AIN EL-HAMMAM, Algeria (Reuters) - Two Christian men on trial in Algeria for eating during daylight in the Muslim fasting month of Ramadan were acquitted on Tuesday, a verdict their supporters said was a triumph for religious freedom.
The two men, members of Algeria’s small Protestant community, were charged with offending public morals for eating at the building site where they were working before the Ramadan fast had been broken for the day.
After the judge in the small town of Ain El-Hammam, about 150 km (93.21 miles) east of the Algerian capital, ruled they were innocent, a group of about seven Protestants standing on the steps of the courthouse shouted “Hallelujah!”
Salem Falek, one of the two men who had been on trial, told reporters: “I am happy. I have not done anything wrong. I am a Christian and I do not fast.”
Former French colony Algeria is mainly Muslim with a small Christian minority. The government says everyone has the right to practice their religion but critics say minority faiths are subjected to pressure.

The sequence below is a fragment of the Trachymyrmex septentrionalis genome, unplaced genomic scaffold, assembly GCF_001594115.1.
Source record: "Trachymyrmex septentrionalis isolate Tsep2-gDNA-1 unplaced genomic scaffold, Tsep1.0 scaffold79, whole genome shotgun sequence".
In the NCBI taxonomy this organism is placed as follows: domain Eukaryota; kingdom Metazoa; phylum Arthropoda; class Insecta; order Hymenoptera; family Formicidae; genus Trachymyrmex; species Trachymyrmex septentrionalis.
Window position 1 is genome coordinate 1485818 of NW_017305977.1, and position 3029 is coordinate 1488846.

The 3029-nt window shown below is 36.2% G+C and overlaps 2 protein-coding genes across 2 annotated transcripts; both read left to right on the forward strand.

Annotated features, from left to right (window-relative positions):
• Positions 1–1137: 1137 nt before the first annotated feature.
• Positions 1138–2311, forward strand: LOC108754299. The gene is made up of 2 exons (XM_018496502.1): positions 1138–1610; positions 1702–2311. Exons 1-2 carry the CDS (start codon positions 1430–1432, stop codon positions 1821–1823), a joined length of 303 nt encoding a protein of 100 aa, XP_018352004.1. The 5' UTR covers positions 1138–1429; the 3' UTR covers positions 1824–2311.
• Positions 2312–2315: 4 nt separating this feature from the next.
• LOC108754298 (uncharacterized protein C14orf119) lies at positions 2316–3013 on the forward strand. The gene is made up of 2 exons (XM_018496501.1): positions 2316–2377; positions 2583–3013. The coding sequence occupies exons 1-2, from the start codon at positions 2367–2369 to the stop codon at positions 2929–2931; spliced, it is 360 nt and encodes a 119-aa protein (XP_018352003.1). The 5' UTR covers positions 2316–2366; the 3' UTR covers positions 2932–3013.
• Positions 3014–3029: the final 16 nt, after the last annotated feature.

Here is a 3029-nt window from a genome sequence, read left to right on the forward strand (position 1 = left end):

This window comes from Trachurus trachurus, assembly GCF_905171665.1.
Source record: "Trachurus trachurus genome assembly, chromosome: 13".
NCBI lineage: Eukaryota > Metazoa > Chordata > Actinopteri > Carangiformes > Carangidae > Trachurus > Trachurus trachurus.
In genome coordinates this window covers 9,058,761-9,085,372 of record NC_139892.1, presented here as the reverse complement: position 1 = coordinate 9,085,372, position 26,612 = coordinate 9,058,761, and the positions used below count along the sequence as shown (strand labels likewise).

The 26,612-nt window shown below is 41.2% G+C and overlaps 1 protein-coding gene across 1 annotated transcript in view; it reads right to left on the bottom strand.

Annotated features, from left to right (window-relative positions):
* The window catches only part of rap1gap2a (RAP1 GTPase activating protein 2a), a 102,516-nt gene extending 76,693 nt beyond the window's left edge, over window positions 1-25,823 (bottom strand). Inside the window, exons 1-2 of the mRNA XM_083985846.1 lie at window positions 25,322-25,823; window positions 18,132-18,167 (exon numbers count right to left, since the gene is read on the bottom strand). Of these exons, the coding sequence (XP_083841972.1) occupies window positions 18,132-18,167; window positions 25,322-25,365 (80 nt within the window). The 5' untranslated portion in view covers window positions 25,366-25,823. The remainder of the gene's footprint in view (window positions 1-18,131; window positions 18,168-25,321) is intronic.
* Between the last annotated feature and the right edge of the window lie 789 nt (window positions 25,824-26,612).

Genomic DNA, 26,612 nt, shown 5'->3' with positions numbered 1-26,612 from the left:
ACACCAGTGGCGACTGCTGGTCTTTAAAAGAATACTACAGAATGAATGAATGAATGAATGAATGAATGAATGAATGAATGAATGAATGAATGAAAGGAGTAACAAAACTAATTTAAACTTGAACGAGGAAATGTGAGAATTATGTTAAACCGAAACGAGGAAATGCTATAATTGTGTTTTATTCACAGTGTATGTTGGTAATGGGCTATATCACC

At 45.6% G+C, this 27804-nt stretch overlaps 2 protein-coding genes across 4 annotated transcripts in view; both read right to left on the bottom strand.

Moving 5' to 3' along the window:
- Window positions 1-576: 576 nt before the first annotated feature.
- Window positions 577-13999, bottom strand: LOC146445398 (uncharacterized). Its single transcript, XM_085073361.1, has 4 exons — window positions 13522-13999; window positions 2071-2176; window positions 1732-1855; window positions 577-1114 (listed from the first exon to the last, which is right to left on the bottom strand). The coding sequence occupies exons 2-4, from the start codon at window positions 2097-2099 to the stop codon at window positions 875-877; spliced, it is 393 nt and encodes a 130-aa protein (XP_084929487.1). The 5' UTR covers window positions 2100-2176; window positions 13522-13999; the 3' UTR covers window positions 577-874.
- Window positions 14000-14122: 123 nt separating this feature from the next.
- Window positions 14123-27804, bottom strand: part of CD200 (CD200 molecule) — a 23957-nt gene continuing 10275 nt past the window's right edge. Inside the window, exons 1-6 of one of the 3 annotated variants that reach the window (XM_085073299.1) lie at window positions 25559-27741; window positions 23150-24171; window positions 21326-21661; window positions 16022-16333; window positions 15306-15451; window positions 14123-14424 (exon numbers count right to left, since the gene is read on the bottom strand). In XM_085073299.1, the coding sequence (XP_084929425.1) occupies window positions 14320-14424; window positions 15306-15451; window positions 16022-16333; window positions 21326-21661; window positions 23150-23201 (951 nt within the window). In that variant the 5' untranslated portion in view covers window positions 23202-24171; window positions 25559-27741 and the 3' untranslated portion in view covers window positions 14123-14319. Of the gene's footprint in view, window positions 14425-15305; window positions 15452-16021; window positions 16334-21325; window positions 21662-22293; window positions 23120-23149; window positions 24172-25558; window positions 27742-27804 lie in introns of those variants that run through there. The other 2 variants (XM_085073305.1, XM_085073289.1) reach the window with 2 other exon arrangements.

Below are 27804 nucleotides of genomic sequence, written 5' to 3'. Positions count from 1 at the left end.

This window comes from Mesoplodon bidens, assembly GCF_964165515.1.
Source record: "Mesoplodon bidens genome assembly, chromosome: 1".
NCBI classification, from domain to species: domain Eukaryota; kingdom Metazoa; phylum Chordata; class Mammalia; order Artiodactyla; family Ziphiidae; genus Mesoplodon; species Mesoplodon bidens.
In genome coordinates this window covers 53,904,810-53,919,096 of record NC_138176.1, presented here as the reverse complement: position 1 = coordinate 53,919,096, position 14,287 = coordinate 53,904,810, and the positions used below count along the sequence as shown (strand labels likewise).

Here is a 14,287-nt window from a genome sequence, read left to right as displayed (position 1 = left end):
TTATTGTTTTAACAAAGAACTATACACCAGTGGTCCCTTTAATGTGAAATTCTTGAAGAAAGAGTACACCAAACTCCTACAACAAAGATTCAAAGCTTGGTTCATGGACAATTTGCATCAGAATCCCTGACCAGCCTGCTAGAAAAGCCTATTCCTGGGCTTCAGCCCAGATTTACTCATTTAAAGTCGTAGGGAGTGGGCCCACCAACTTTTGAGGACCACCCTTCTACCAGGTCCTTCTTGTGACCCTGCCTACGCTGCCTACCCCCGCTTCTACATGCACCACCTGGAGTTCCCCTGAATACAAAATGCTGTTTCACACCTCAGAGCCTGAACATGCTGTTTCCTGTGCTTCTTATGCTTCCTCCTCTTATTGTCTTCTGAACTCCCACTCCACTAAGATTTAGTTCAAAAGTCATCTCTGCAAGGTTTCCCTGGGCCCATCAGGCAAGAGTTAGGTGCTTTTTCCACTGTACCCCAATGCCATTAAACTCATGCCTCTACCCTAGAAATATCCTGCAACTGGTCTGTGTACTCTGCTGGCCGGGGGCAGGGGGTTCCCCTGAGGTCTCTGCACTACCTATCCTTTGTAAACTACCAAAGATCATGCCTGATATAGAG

During Ramadan, most Muslims refrain from eating, drinking or smoking during daylight hours.
There is no requirement in Algeria that non-Muslims follow these rules, but the prosecution alleged the two men ate in a public place and so offended public morals.
“It is a fair decision. Freedom of religion must be respected in Algeria,” a lawyer representing the two Christians said after they were declared innocent.
Algeria is emerging from nearly two decades of conflict between Islamist rebels and government forces that, by some estimates, killed about 200,000 people.